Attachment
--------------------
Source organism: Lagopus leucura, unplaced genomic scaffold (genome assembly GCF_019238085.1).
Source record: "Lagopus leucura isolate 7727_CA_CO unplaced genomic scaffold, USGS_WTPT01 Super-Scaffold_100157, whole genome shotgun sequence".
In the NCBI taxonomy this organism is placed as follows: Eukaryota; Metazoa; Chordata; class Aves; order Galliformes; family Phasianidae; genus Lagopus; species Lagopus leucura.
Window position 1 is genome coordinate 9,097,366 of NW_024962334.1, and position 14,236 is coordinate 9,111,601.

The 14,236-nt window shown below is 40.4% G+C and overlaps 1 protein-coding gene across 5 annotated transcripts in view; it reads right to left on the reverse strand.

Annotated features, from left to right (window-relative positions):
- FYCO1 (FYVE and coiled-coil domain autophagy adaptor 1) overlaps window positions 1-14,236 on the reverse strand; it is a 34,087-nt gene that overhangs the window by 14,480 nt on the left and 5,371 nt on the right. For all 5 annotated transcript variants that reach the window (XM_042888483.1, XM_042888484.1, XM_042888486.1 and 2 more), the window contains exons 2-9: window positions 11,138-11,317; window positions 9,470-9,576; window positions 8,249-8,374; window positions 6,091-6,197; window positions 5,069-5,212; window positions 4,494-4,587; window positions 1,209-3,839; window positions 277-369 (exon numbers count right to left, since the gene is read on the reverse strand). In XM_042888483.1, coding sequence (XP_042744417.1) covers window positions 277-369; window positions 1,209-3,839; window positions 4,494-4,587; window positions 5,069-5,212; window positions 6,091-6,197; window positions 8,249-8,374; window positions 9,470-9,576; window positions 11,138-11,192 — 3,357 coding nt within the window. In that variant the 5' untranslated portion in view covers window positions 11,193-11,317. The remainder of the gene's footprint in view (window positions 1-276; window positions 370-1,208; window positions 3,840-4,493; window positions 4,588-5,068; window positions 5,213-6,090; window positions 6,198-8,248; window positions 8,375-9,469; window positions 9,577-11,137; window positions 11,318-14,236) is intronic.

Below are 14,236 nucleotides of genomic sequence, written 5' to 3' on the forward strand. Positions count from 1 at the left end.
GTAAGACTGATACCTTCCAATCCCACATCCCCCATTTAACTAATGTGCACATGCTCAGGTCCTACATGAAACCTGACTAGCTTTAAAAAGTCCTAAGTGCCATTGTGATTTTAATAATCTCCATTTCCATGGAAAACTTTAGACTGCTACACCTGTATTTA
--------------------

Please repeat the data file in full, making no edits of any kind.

Source organism: Lagopus leucura, unplaced genomic scaffold (genome assembly GCF_019238085.1).
Source record: "Lagopus leucura isolate 7727_CA_CO unplaced genomic scaffold, USGS_WTPT01 Super-Scaffold_100157, whole genome shotgun sequence".
In the NCBI taxonomy this organism is placed as follows: Eukaryota; Metazoa; Chordata; class Aves; order Galliformes; family Phasianidae; genus Lagopus; species Lagopus leucura.
Window position 1 is genome coordinate 9,097,366 of NW_024962334.1, and position 14,236 is coordinate 9,111,601.

The 14,236-nt window shown below is 40.4% G+C and overlaps 1 protein-coding gene across 5 annotated transcripts in view; it reads right to left on the reverse strand.

Annotated features, from left to right (window-relative positions):
- FYCO1 (FYVE and coiled-coil domain autophagy adaptor 1) overlaps window positions 1-14,236 on the reverse strand; it is a 34,087-nt gene that overhangs the window by 14,480 nt on the left and 5,371 nt on the right. For all 5 annotated transcript variants that reach the window (XM_042888483.1, XM_042888484.1, XM_042888486.1 and 2 more), the window contains exons 2-9: window positions 11,138-11,317; window positions 9,470-9,576; window positions 8,249-8,374; window positions 6,091-6,197; window positions 5,069-5,212; window positions 4,494-4,587; window positions 1,209-3,839; window positions 277-369 (exon numbers count right to left, since the gene is read on the reverse strand). In XM_042888483.1, coding sequence (XP_042744417.1) covers window positions 277-369; window positions 1,209-3,839; window positions 4,494-4,587; window positions 5,069-5,212; window positions 6,091-6,197; window positions 8,249-8,374; window positions 9,470-9,576; window positions 11,138-11,192 — 3,357 coding nt within the window. In that variant the 5' untranslated portion in view covers window positions 11,193-11,317. The remainder of the gene's footprint in view (window positions 1-276; window positions 370-1,208; window positions 3,840-4,493; window positions 4,588-5,068; window positions 5,213-6,090; window positions 6,198-8,248; window positions 8,375-9,469; window positions 9,577-11,137; window positions 11,318-14,236) is intronic.

Below are 14,236 nucleotides of genomic sequence, written 5' to 3' on the forward strand. Positions count from 1 at the left end.
GTAAGACTGATACCTTCCAATCCCACATCCCCCATTTAACTAATGTGCACATGCTCAGGTCCTACATGAAACCTGACTAGCTTTAAAAAGTCCTAAGTGCCATTGTGATTTTAATAATCTCCATTTCCATGGAAAACTTTAGACTGCTACACCTGTATTTA